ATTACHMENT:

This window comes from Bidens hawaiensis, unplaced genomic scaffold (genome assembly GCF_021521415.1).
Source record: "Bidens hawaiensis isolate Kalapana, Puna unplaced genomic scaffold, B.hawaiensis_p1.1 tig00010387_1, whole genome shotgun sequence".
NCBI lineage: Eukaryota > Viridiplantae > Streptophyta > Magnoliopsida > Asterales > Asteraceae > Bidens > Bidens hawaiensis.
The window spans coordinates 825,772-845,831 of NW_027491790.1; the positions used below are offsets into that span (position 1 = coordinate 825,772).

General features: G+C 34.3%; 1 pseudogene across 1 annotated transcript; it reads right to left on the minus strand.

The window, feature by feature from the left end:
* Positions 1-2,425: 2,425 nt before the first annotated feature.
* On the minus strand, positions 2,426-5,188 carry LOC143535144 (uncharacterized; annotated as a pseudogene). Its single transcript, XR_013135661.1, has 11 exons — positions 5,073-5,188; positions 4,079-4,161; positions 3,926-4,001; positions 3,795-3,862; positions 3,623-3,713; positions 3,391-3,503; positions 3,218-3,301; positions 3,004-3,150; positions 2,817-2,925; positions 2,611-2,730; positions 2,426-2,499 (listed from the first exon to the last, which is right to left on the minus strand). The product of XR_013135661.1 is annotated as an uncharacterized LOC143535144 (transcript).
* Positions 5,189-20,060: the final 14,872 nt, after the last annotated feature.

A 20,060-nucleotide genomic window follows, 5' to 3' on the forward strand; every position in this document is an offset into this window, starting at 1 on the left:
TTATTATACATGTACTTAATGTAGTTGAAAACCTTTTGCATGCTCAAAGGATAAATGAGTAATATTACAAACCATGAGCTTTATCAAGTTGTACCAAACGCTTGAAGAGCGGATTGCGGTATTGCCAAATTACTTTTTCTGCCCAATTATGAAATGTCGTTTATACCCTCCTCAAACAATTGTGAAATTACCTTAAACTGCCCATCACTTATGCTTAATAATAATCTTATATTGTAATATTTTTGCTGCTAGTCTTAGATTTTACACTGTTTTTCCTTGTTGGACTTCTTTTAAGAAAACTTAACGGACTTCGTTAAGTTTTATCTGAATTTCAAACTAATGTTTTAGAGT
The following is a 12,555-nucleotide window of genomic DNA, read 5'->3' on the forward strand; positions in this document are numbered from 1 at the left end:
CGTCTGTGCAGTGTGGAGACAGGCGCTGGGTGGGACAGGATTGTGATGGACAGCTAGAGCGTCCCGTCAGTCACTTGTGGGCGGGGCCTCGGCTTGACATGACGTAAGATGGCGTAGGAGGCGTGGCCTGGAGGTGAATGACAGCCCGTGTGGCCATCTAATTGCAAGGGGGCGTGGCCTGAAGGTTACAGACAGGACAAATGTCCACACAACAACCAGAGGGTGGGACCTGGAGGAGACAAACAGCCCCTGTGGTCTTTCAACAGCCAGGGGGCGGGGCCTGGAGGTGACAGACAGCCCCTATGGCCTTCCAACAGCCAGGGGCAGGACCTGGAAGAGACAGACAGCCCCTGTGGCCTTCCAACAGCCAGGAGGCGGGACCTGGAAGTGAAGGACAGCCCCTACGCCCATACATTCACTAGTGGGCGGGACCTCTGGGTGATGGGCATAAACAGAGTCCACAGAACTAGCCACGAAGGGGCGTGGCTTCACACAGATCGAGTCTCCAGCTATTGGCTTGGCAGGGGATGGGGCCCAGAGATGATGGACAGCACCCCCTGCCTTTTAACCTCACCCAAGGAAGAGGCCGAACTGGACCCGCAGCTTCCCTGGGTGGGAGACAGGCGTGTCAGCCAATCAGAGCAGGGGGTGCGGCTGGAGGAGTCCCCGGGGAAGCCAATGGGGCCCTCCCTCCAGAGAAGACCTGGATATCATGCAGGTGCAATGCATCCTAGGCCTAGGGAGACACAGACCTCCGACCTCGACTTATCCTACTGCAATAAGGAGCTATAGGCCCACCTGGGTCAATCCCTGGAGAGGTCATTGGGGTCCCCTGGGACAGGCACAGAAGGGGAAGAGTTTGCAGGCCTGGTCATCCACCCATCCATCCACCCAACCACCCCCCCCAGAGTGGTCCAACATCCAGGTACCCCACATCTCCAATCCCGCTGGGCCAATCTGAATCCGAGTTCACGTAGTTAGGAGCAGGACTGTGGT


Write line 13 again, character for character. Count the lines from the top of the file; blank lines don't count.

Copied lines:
CGTCTGTGCAGTGTGGAGACAGGCGCTGGGTGGGACAGGATTGTGATGGACAGCTAGAGCGTCCCGTCAGTCACTTGTGGGCGGGGCCTCGGCTTGACATGACGTAAGATGGCGTAGGAGGCGTGGCCTGGAGGTGAATGACAGCCCGTGTGGCCATCTAATTGCAAGGGGGCGTGGCCTGAAGGTTACAGACAGGACAAATGTCCACACAACAACCAGAGGGTGGGACCTGGAGGAGACAAACAGCCCCTGTGGTCTTTCAACAGCCAGGGGGCGGGGCCTGGAGGTGACAGACAGCCCCTATGGCCTTCCAACAGCCAGGGGCAGGACCTGGAAGAGACAGACAGCCCCTGTGGCCTTCCAACAGCCAGGAGGCGGGACCTGGAAGTGAAGGACAGCCCCTACGCCCATACATTCACTAGTGGGCGGGACCTCTGGGTGATGGGCATAAACAGAGTCCACAGAACTAGCCACGAAGGGGCGTGGCTTCACACAGATCGAGTCTCCAGCTATTGGCTTGGCAGGGGATGGGGCCCAGAGATGATGGACAGCACCCCCTGCCTTTTAACCTCACCCAAGGAAGAGGCCGAACTGGACCCGCAGCTTCCCTGGGTGGGAGACAGGCGTGTCAGCCAATCAGAGCAGGGGGTGCGGCTGGAGGAGTCCCCGGGGAAGCCAATGGGGCCCTCCCTCCAGAGAAGACCTGGATATCATGCAGGTGCAATGCATCCTAGGCCTAGGGAGACACAGACCTCCGACCTCGACTTATCCTACTGCAATAAGGAGCTATAGGCCCACCTGGGTCAATCCCTGGAGAGGTCATTGGGGTCCCCTGGGACAGGCACAGAAGGGGAAGAGTTTGCAGGCCTGGTCATCCACCCATCCATCCACCCAACCACCCCCCCCAGAGTGGTCCAACATCCAGGTACCCCACATCTCCAATCCCGCTGGGCCAATCTGAATCCGAGTTCACGTAGTTAGGAGCAGGACTGTGGT